It was just over ten years ago that I read volume one of The Chronicles of Chrestomanci. Finally I’ve gotten around to volume two, which also includes two books, The Magicians of Caprona and Witch Week. Doing separate posts for them.
This story is set in an alternate Italy, where magic is everyday and two major families are at odds with each other in the city of Caprona. Meanwhile other cities are getting ready to wage war on Caprona, but the city can’t properly defend itself because of all the internal squabbling. It reminded me a lot of Romeo and Juliet– wild insults traded whenever two of the opposing families meet in the streets, while some of the young people don’t care why their elders and cousins fight all the time, and fall in love.
One of the main characters is Tonino, who struggles to learn magic spells that everyone else seems to have an easy time with. He gets kidnapped by an unknown enemy, and finds himself in tight quarters with a girl from the other family. At first they argue and call each other names, but then start to figure out their escape together. Not only that, but maybe that can also find how to active the magic song that should protect all of Caprona- the words having been long forgotten. Because in this world, magic is done by singing special songs. Honestly, I wasn’t too crazy about that aspect of it, though it was kinda interesting in being unlike how I’ve seen magic depicted in other books. I wasn’t too keen on the protecting angel idea either, but I loved the cats. How only certain people could communicate with them, and the cats’ presence always made magic stronger, and of course they were very much themselves as cats are. All the part in the middle when the kids are part of a forced puppet show was interesting too- very unique idea- though I did think of Pinnochio- and also couldn’t help remembering stories about Jack the Giant-Killer, but this was not like a repeat of those. I was glad to find that the ridiculous-seeming Duke was actually an intelligent man in the end, struggling under a strong enchantress and playing the part of the fool to avoid detection. The end was pretty exciting (well, at least for kids this book is aimed at) and quite tidily, the young boy at the center of the story not only helps save the day and bring the two warring families together to save their city, but he also finds out what his magic talent is. Chrestomanci? He’s kind of a deus ex machina figure who steps in at the end- he was alluded to earlier in the story but never played a role until he was there to help the other characters fit the pieces together, vanquish the real enemy (wasn’t who I expected so that was nice) and explain a few things. That’s okay. While not my favorite Diana Wynne Jones, I did enjoy this one.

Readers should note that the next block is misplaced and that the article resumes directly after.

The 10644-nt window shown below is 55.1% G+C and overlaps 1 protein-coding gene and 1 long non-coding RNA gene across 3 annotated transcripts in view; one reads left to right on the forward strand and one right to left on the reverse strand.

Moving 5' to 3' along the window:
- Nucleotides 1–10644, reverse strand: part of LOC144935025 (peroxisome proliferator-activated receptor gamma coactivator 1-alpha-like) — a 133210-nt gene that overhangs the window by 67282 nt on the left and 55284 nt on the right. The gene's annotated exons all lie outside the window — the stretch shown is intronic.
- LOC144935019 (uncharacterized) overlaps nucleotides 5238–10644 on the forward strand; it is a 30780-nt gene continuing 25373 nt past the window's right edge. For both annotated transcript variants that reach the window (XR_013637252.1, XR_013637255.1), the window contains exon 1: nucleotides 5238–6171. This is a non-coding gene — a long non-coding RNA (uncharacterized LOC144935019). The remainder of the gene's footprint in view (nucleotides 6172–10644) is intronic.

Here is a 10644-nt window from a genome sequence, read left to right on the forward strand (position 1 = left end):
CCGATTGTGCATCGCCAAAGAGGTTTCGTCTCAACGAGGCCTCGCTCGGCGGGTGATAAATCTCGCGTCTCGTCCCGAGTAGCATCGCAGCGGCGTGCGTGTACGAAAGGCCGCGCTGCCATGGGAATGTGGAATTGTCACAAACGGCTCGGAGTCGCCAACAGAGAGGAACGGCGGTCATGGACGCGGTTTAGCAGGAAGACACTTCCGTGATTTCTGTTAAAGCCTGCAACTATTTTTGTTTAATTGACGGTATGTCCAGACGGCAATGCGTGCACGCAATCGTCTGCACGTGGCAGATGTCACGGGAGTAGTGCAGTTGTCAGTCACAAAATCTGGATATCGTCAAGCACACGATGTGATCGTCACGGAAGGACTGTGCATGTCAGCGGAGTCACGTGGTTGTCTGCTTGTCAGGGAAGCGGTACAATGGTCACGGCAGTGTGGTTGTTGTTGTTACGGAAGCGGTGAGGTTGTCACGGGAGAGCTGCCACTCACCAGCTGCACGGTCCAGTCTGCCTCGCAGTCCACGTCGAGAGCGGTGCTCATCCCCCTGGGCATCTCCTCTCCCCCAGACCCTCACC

Borrowed from the public library.